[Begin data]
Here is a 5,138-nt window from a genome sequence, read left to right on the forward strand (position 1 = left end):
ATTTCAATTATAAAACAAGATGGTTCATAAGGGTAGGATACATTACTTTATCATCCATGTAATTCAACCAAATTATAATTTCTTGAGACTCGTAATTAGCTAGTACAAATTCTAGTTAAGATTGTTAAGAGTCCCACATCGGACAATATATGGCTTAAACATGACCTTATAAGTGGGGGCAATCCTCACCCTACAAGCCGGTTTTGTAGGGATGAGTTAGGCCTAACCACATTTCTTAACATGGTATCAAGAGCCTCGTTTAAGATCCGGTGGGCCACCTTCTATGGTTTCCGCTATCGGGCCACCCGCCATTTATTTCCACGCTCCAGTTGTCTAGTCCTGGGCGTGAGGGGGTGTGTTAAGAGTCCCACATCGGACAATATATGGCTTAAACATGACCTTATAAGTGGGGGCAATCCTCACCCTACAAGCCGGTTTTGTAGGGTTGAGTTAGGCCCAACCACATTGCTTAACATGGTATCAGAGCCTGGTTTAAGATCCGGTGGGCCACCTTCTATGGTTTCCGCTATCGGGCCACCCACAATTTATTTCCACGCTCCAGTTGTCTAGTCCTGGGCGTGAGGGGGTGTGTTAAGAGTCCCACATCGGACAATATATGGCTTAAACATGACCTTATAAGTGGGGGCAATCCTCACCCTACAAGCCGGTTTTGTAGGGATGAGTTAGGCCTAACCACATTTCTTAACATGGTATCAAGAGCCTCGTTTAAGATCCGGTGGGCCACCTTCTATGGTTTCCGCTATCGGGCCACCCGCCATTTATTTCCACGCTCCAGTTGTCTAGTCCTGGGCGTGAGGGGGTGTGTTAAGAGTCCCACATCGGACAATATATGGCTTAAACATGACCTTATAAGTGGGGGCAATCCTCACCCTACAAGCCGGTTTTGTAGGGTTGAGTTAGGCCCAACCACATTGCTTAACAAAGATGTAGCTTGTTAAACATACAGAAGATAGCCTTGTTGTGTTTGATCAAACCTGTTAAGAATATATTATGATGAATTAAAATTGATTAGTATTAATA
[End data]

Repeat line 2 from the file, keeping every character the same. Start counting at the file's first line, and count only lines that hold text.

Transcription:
ATTTCAATTATAAAACAAGATGGTTCATAAGGGTAGGATACATTACTTTATCATCCATGTAATTCAACCAAATTATAATTTCTTGAGACTCGTAATTAGCTAGTACAAATTCTAGTTAAGATTGTTAAGAGTCCCACATCGGACAATATATGGCTTAAACATGACCTTATAAGTGGGGGCAATCCTCACCCTACAAGCCGGTTTTGTAGGGATGAGTTAGGCCTAACCACATTTCTTAACATGGTATCAAGAGCCTCGTTTAAGATCCGGTGGGCCACCTTCTATGGTTTCCGCTATCGGGCCACCCGCCATTTATTTCCACGCTCCAGTTGTCTAGTCCTGGGCGTGAGGGGGTGTGTTAAGAGTCCCACATCGGACAATATATGGCTTAAACATGACCTTATAAGTGGGGGCAATCCTCACCCTACAAGCCGGTTTTGTAGGGTTGAGTTAGGCCCAACCACATTGCTTAACATGGTATCAGAGCCTGGTTTAAGATCCGGTGGGCCACCTTCTATGGTTTCCGCTATCGGGCCACCCACAATTTATTTCCACGCTCCAGTTGTCTAGTCCTGGGCGTGAGGGGGTGTGTTAAGAGTCCCACATCGGACAATATATGGCTTAAACATGACCTTATAAGTGGGGGCAATCCTCACCCTACAAGCCGGTTTTGTAGGGATGAGTTAGGCCTAACCACATTTCTTAACATGGTATCAAGAGCCTCGTTTAAGATCCGGTGGGCCACCTTCTATGGTTTCCGCTATCGGGCCACCCGCCATTTATTTCCACGCTCCAGTTGTCTAGTCCTGGGCGTGAGGGGGTGTGTTAAGAGTCCCACATCGGACAATATATGGCTTAAACATGACCTTATAAGTGGGGGCAATCCTCACCCTACAAGCCGGTTTTGTAGGGTTGAGTTAGGCCCAACCACATTGCTTAACAAAGATGTAGCTTGTTAAACATACAGAAGATAGCCTTGTTGTGTTTGATCAAACCTGTTAAGAATATATTATGATGAATTAAAATTGATTAGTATTAATA